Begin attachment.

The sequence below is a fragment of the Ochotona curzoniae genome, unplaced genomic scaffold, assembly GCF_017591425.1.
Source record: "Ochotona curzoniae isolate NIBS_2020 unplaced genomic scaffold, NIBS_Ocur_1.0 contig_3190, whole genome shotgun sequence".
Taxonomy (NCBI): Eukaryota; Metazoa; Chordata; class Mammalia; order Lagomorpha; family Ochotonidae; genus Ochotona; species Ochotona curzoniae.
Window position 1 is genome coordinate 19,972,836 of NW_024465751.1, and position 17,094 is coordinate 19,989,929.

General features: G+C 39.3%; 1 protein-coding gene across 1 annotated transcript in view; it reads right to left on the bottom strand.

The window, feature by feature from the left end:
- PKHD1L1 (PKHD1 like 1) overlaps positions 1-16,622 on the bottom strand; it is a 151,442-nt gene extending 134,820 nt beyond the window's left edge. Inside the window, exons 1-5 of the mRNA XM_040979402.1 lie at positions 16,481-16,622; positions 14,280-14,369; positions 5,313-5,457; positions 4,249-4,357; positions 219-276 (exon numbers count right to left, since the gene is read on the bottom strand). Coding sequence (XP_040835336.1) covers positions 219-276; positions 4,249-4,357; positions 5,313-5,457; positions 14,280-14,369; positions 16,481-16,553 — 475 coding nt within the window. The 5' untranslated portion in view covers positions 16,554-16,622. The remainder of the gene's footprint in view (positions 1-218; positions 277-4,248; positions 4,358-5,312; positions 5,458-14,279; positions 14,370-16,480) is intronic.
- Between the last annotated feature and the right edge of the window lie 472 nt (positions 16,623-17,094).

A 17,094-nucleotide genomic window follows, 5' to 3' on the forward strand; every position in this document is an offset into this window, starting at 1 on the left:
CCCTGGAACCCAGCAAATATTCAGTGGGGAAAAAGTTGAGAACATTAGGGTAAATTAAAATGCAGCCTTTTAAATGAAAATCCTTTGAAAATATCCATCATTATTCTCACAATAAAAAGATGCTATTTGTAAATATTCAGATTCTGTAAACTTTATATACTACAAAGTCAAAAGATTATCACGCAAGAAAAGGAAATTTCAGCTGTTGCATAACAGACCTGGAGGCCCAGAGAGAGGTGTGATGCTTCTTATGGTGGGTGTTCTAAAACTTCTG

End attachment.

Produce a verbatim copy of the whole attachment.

The sequence below is a fragment of the Ochotona curzoniae genome, unplaced genomic scaffold, assembly GCF_017591425.1.
Source record: "Ochotona curzoniae isolate NIBS_2020 unplaced genomic scaffold, NIBS_Ocur_1.0 contig_3190, whole genome shotgun sequence".
Taxonomy (NCBI): Eukaryota; Metazoa; Chordata; class Mammalia; order Lagomorpha; family Ochotonidae; genus Ochotona; species Ochotona curzoniae.
Window position 1 is genome coordinate 19,972,836 of NW_024465751.1, and position 17,094 is coordinate 19,989,929.

General features: G+C 39.3%; 1 protein-coding gene across 1 annotated transcript in view; it reads right to left on the bottom strand.

The window, feature by feature from the left end:
- PKHD1L1 (PKHD1 like 1) overlaps positions 1-16,622 on the bottom strand; it is a 151,442-nt gene extending 134,820 nt beyond the window's left edge. Inside the window, exons 1-5 of the mRNA XM_040979402.1 lie at positions 16,481-16,622; positions 14,280-14,369; positions 5,313-5,457; positions 4,249-4,357; positions 219-276 (exon numbers count right to left, since the gene is read on the bottom strand). Coding sequence (XP_040835336.1) covers positions 219-276; positions 4,249-4,357; positions 5,313-5,457; positions 14,280-14,369; positions 16,481-16,553 — 475 coding nt within the window. The 5' untranslated portion in view covers positions 16,554-16,622. The remainder of the gene's footprint in view (positions 1-218; positions 277-4,248; positions 4,358-5,312; positions 5,458-14,279; positions 14,370-16,480) is intronic.
- Between the last annotated feature and the right edge of the window lie 472 nt (positions 16,623-17,094).

A 17,094-nucleotide genomic window follows, 5' to 3' on the forward strand; every position in this document is an offset into this window, starting at 1 on the left:
CCCTGGAACCCAGCAAATATTCAGTGGGGAAAAAGTTGAGAACATTAGGGTAAATTAAAATGCAGCCTTTTAAATGAAAATCCTTTGAAAATATCCATCATTATTCTCACAATAAAAAGATGCTATTTGTAAATATTCAGATTCTGTAAACTTTATATACTACAAAGTCAAAAGATTATCACGCAAGAAAAGGAAATTTCAGCTGTTGCATAACAGACCTGGAGGCCCAGAGAGAGGTGTGATGCTTCTTATGGTGGGTGTTCTAAAACTTCTG